I believe there’s a truism in acquisition: the work’s not done until the paperwork is finished. How many of you have tried to get an acquisition through the approval process only to be stymied because some of the critical Acquisition Documentation was not up to date or was missing completely?
As one who teaches acquisition and program management, I continually try to instill in the students an appreciation for the value of the acquisition documentation. However, regardless of the examples of problems that I give them, some think they can get by without doing it right. I say they should think again.
An Alternative Approach
One Government agency that I work with attempts to solve the problem by mandating the maximum time to complete each step in the process of preparing, reviewing, and approving the document. Once you receive initial approval to proceed with the acquisition, you have “X” days to get the various required documents approved. For example: After the Acquisition Strategy is approved, you have 70 days to get your Acquisition Plan approved. Interim milestones include first draft by Day 30, internal reviews done by Day 45, revisions completed by Day 60, and final approval by Day 70.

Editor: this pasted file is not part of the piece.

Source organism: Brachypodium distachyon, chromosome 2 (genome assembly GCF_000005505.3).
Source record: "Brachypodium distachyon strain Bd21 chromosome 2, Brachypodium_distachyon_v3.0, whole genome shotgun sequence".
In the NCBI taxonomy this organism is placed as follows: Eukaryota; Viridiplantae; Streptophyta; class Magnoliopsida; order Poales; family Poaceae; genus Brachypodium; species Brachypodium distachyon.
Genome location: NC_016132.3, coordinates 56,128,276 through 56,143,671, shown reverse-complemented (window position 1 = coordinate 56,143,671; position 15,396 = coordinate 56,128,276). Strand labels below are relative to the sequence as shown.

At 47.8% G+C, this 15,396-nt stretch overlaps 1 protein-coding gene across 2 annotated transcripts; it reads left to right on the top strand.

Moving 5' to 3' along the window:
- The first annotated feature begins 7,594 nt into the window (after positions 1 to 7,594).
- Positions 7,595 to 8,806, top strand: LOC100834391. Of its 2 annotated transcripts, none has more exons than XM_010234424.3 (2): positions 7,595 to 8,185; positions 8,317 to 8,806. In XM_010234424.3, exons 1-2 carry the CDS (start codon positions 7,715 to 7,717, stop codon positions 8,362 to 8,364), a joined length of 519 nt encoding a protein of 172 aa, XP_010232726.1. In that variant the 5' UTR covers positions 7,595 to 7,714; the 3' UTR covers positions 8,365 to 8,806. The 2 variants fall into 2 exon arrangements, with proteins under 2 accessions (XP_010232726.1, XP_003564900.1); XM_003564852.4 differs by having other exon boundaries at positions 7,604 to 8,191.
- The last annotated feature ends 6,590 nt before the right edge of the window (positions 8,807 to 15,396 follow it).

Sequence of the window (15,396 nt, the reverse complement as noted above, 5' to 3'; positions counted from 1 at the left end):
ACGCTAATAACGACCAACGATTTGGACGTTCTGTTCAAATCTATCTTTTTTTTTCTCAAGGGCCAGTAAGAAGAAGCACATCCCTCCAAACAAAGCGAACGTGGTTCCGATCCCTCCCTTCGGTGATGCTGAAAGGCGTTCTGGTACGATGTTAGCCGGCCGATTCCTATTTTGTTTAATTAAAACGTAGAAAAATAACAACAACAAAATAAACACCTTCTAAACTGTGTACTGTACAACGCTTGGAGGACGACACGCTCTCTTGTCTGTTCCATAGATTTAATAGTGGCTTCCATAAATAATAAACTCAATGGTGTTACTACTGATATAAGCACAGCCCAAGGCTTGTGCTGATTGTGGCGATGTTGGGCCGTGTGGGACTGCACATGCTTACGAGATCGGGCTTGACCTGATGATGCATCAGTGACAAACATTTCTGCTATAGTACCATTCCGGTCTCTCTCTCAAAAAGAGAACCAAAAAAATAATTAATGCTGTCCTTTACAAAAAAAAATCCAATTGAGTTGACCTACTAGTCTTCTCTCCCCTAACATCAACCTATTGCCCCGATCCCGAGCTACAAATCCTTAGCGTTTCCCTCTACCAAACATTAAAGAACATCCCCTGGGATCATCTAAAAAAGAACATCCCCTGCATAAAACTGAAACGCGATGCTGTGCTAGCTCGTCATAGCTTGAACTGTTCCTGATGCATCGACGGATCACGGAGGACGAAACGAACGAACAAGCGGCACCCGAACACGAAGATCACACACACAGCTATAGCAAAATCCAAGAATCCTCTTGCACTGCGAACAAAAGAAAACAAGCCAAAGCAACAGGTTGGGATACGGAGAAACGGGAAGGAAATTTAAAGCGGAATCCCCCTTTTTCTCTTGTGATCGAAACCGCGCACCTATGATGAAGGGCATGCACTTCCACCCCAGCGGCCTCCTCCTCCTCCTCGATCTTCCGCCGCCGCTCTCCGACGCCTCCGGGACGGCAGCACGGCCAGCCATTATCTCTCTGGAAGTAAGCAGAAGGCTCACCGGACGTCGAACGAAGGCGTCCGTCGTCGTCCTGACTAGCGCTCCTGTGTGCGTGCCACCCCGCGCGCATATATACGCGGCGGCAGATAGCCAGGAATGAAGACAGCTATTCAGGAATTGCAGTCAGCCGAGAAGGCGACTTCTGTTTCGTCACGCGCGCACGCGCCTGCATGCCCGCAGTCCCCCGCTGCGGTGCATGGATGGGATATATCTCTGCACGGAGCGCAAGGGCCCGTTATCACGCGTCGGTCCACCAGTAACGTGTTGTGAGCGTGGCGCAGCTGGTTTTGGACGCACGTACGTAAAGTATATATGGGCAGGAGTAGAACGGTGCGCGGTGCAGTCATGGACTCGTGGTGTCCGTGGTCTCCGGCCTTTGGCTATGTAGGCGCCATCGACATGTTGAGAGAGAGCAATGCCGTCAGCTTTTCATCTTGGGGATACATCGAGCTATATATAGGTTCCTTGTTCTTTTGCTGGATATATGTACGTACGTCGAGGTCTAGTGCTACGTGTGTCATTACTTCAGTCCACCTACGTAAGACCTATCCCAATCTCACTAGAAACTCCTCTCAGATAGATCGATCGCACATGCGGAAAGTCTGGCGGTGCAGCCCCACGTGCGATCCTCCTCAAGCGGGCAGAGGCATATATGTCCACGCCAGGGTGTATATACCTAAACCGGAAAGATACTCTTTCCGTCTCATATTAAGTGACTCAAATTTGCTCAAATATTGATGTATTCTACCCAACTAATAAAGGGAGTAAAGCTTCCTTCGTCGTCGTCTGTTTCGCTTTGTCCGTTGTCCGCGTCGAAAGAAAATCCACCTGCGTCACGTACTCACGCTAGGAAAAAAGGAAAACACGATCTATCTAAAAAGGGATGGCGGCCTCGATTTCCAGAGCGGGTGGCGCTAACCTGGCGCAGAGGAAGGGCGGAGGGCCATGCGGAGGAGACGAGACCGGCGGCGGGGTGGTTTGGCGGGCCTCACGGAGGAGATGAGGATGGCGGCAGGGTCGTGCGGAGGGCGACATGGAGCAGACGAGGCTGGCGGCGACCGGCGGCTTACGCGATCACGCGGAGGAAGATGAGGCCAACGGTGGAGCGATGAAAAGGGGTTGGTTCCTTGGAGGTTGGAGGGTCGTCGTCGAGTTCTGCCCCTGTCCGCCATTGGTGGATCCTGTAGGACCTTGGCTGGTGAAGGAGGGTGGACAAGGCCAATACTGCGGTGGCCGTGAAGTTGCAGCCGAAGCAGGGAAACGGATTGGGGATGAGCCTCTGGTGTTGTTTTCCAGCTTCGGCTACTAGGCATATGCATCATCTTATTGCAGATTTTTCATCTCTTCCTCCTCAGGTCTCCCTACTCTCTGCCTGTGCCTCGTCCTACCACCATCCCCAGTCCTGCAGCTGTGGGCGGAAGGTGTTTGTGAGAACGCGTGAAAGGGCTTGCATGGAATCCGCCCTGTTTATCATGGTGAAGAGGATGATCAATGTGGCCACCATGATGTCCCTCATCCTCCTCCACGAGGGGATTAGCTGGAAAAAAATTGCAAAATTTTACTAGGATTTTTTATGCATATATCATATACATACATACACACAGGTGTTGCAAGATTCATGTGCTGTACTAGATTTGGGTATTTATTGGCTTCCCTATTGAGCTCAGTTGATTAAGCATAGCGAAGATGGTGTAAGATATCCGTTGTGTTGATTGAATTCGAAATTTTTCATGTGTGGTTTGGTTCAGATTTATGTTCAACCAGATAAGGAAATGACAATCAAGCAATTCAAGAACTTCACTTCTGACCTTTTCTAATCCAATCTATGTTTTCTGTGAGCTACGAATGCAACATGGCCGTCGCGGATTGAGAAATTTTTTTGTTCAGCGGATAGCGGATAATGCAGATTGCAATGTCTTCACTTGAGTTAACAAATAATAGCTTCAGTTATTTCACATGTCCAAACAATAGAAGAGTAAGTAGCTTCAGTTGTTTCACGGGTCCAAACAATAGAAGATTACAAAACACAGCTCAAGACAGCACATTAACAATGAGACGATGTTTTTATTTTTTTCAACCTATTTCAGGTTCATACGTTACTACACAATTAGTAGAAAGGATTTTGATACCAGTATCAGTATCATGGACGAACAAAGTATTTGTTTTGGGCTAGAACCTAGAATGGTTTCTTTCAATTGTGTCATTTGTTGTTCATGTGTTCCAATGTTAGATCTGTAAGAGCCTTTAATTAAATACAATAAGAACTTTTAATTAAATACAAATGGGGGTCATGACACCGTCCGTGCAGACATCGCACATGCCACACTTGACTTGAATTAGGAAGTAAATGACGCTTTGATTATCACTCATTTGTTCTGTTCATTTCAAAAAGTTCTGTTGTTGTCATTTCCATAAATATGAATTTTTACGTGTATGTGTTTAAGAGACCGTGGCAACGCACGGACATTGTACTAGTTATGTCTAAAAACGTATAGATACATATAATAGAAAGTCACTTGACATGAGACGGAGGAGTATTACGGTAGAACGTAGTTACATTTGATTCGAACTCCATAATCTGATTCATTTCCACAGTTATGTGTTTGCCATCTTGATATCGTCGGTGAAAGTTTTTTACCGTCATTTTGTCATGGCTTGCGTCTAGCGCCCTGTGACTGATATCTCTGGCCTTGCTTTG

Will It Work?
The schedule I’m describing hasn’t been in place long enough to show measureable results. I think it allows enough time for each of the activities, but I see a few potential roadblocks:
Most agencies have written policy that states that the Acquisition Plan must be approved before the Request for Proposal (RFP) is released. Yet, RFPs have been issued and even some contract awards have been made without an approved Acquisition Plan. I asked three former contracting officers who each said that if the procurement was for mission critical goods or services, it would proceed regardless of the state of the acquisition documentation.
That brings me to my final roadblock:
Each person in a program management office must understand that documentation is more than a necessary evil. Program Managers can set the tone:
What Would You Do?
If it were up to you, how would you get the acquisition community to pay attention to required acquisition documentation?
Donald Freedman article republished from Integrity Matters acquisition and program management blog.